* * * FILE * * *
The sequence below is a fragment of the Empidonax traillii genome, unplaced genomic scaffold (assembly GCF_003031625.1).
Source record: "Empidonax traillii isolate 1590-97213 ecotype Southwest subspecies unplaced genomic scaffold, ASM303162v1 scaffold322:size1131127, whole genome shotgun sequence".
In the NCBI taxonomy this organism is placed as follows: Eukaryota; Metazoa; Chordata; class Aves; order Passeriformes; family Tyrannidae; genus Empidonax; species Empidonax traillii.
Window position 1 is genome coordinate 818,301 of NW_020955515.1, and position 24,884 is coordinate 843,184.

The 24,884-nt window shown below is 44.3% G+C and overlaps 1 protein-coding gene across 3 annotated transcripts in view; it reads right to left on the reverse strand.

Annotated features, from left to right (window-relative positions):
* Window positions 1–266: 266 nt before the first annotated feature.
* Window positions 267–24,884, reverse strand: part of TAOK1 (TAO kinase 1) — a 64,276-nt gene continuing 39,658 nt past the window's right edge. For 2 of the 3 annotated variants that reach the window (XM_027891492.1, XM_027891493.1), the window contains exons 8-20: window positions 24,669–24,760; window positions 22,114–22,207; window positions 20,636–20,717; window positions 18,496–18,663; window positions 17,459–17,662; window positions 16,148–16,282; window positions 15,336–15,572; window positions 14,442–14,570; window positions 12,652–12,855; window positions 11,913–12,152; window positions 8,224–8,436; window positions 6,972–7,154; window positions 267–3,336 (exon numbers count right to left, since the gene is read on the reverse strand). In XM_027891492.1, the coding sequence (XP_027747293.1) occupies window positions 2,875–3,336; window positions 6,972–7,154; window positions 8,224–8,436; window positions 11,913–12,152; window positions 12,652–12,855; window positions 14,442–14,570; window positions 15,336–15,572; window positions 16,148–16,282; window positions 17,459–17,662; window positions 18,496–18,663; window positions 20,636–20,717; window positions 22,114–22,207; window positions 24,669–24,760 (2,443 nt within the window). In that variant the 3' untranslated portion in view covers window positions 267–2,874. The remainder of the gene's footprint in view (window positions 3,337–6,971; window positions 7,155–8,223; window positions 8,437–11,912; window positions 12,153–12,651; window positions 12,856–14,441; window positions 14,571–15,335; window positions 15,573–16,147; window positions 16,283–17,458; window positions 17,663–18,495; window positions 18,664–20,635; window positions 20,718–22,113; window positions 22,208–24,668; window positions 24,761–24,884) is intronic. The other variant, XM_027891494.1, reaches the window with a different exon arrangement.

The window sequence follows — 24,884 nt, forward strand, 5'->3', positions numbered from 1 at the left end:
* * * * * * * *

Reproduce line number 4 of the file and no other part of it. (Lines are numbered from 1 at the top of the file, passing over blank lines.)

Window position 1 is genome coordinate 818,301 of NW_020955515.1, and position 24,884 is coordinate 843,184.